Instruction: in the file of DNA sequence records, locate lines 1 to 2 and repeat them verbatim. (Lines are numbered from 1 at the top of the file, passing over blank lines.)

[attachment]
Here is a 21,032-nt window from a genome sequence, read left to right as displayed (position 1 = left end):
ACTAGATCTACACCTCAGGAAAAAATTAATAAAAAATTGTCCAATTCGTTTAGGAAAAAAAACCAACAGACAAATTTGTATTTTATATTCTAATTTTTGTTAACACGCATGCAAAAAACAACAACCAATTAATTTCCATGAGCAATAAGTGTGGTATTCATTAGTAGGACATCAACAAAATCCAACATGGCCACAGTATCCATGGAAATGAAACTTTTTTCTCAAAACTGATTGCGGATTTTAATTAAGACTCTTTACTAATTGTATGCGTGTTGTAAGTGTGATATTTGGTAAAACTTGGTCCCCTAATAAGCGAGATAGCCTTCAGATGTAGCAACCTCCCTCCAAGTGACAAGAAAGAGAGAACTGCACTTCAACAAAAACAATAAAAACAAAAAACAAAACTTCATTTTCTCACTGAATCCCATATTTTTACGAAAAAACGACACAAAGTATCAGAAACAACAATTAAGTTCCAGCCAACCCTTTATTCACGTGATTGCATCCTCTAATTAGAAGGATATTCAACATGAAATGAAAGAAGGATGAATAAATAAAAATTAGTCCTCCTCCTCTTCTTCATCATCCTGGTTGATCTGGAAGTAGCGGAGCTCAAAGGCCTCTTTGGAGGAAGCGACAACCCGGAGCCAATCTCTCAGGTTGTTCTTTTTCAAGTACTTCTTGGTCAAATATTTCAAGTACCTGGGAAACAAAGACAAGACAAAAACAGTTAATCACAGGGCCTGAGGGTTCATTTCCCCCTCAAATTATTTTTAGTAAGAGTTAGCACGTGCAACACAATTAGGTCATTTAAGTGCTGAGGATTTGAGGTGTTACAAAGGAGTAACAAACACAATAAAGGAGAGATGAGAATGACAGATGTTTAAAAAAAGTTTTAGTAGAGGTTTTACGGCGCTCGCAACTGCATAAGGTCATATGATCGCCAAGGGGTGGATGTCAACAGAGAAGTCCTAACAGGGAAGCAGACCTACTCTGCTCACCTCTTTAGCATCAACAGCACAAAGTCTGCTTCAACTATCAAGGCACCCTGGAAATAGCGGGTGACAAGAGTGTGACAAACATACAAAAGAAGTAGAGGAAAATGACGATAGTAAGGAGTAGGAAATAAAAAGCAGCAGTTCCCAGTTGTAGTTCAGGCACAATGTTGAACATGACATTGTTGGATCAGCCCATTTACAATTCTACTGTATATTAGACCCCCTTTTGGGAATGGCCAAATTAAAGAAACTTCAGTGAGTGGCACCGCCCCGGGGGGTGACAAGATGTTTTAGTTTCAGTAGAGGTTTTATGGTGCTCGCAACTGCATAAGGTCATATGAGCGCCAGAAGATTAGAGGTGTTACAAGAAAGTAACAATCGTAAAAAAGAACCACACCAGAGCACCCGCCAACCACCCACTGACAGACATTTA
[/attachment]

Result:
Here is a 21,032-nt window from a genome sequence, read left to right as displayed (position 1 = left end):
ACTAGATCTACACCTCAGGAAAAAATTAATAAAAAATTGTCCAATTCGTTTAGGAAAAAAAACCAACAGACAAATTTGTATTTTATATTCTAATTTTTGTTAACACGCATGCAAAAAACAACAACCAATTAATTTCCATGAGCAATAAGTGTGGTATTCATTAGTAGGACATCAACAAAATCCAACATGGCCACAGTATCCATGGAAATGAAACTTTTTTCTCAAAACTGATTGCGGATTTTAATTAAGACTCTTTACTAATTGTATGCGTGTTGTAAGTGTGATATTTGGTAAAACTTGGTCCCCTAATAAGCGAGATAGCCTTCAGATGTAGCAACCTCCCTCCAAGTGACAAGAAAGAGAGAACTGCACTTCAACAAAAACAATAAAAACAAAAAACAAAACTTCATTTTCTCACTGAATCCCATATTTTTACGAAAAAACGACACAAAGTATCAGAAACAACAATTAAGTTCCAGCCAACCCTTTATTCACGTGATTGCATCCTCTAATTAGAAGGATATTCAACATGAAATGAAAGAAGGATGAATAAATAAAAATTAGTCCTCCTCCTCTTCTTCATCATCCTGGTTGATCTGGAAGTAGCGGAGCTCAAAGGCCTCTTTGGAGGAAGCGACAACCCGGAGCCAATCTCTCAGGTTGTTCTTTTTCAAGTACTTCTTGGTCAAATATTTCAAGTACCTGGGAAACAAAGACAAGACAAAAACAGTTAATCACAGGGCCTGAGGGTTCATTTCCCCCTCAAATTATTTTTAGTAAGAGTTAGCACGTGCAACACAATTAGGTCATTTAAGTGCTGAGGATTTGAGGTGTTACAAAGGAGTAACAAACACAATAAAGGAGAGATGAGAATGACAGATGTTTAAAAAAAGTTTTAGTAGAGGTTTTACGGCGCTCGCAACTGCATAAGGTCATATGATCGCCAAGGGGTGGATGTCAACAGAGAAGTCCTAACAGGGAAGCAGACCTACTCTGCTCACCTCTTTAGCATCAACAGCACAAAGTCTGCTTCAACTATCAAGGCACCCTGGAAATAGCGGGTGACAAGAGTGTGACAAACATACAAAAGAAGTAGAGGAAAATGACGATAGTAAGGAGTAGGAAATAAAAAGCAGCAGTTCCCAGTTGTAGTTCAGGCACAATGTTGAACATGACATTGTTGGATCAGCCCATTTACAATTCTACTGTATATTAGACCCCCTTTTGGGAATGGCCAAATTAAAGAAACTTCAGTGAGTGGCACCGCCCCGGGGGGTGACAAGATGTTTTAGTTTCAGTAGAGGTTTTATGGTGCTCGCAACTGCATAAGGTCATATGAGCGCCAGAAGATTAGAGGTGTTACAAGAAAGTAACAATCGTAAAAAAGAACCACACCAGAGCACCCGCCAACCACCCACTGACAGACATTTA